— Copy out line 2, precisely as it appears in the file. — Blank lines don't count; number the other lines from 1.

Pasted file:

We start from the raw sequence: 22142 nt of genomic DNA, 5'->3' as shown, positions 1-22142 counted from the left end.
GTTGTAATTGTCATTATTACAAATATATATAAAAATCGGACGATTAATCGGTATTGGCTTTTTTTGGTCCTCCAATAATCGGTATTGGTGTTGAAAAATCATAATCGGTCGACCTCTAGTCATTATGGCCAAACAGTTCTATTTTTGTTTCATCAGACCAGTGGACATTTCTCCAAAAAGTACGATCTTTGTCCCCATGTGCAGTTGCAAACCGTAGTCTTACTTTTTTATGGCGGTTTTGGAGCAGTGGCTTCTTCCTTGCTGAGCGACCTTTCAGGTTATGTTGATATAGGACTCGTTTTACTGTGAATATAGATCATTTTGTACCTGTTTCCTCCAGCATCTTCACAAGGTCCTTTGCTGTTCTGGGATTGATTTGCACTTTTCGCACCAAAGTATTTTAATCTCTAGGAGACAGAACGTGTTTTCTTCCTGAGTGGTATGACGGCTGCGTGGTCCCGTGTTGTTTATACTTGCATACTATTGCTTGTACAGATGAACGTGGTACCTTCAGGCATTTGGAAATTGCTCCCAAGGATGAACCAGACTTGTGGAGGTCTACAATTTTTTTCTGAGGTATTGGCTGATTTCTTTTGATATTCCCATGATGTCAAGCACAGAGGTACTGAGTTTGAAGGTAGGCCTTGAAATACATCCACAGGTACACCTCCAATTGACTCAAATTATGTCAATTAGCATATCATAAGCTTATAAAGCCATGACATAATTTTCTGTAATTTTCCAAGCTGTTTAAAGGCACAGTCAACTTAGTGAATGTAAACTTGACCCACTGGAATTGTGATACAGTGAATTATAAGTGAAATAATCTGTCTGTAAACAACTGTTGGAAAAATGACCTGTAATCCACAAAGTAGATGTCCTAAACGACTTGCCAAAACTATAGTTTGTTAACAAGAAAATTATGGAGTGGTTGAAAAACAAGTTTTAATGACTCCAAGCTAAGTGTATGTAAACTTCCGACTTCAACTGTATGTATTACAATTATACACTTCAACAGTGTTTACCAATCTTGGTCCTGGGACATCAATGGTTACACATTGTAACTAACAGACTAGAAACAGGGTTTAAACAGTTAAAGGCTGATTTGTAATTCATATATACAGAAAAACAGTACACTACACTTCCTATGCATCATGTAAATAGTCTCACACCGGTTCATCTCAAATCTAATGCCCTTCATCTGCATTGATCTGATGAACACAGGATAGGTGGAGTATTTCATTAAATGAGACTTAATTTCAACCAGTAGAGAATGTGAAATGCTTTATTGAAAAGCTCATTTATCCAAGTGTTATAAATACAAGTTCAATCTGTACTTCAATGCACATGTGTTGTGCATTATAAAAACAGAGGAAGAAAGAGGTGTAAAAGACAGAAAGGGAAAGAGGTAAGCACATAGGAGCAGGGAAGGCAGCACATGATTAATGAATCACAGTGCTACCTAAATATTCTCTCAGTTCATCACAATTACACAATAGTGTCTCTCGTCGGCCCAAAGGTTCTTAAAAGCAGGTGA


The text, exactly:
GTTGTAATTGTCATTATTACAAATATATATAAAAATCGGACGATTAATCGGTATTGGCTTTTTTTGGTCCTCCAATAATCGGTATTGGTGTTGAAAAATCATAATCGGTCGACCTCTAGTCATTATGGCCAAACAGTTCTATTTTTGTTTCATCAGACCAGTGGACATTTCTCCAAAAAGTACGATCTTTGTCCCCATGTGCAGTTGCAAACCGTAGTCTTACTTTTTTATGGCGGTTTTGGAGCAGTGGCTTCTTCCTTGCTGAGCGACCTTTCAGGTTATGTTGATATAGGACTCGTTTTACTGTGAATATAGATCATTTTGTACCTGTTTCCTCCAGCATCTTCACAAGGTCCTTTGCTGTTCTGGGATTGATTTGCACTTTTCGCACCAAAGTATTTTAATCTCTAGGAGACAGAACGTGTTTTCTTCCTGAGTGGTATGACGGCTGCGTGGTCCCGTGTTGTTTATACTTGCATACTATTGCTTGTACAGATGAACGTGGTACCTTCAGGCATTTGGAAATTGCTCCCAAGGATGAACCAGACTTGTGGAGGTCTACAATTTTTTTCTGAGGTATTGGCTGATTTCTTTTGATATTCCCATGATGTCAAGCACAGAGGTACTGAGTTTGAAGGTAGGCCTTGAAATACATCCACAGGTACACCTCCAATTGACTCAAATTATGTCAATTAGCATATCATAAGCTTATAAAGCCATGACATAATTTTCTGTAATTTTCCAAGCTGTTTAAAGGCACAGTCAACTTAGTGAATGTAAACTTGACCCACTGGAATTGTGATACAGTGAATTATAAGTGAAATAATCTGTCTGTAAACAACTGTTGGAAAAATGACCTGTAATCCACAAAGTAGATGTCCTAAACGACTTGCCAAAACTATAGTTTGTTAACAAGAAAATTATGGAGTGGTTGAAAAACAAGTTTTAATGACTCCAAGCTAAGTGTATGTAAACTTCCGACTTCAACTGTATGTATTACAATTATACACTTCAACAGTGTTTACCAATCTTGGTCCTGGGACATCAATGGTTACACATTGTAACTAACAGACTAGAAACAGGGTTTAAACAGTTAAAGGCTGATTTGTAATTCATATATACAGAAAAACAGTACACTACACTTCCTATGCATCATGTAAATAGTCTCACACCGGTTCATCTCAAATCTAATGCCCTTCATCTGCATTGATCTGATGAACACAGGATAGGTGGAGTATTTCATTAAATGAGACTTAATTTCAACCAGTAGAGAATGTGAAATGCTTTATTGAAAAGCTCATTTATCCAAGTGTTATAAATACAAGTTCAATCTGTACTTCAATGCACATGTGTTGTGCATTATAAAAACAGAGGAAGAAAGAGGTGTAAAAGACAGAAAGGGAAAGAGGTAAGCACATAGGAGCAGGGAAGGCAGCACATGATTAATGAATCACAGTGCTACCTAAATATTCTCTCAGTTCATCACAATTACACAATAGTGTCTCTCGTCGGCCCAAAGGTTCTTAAAAGCAGGTGA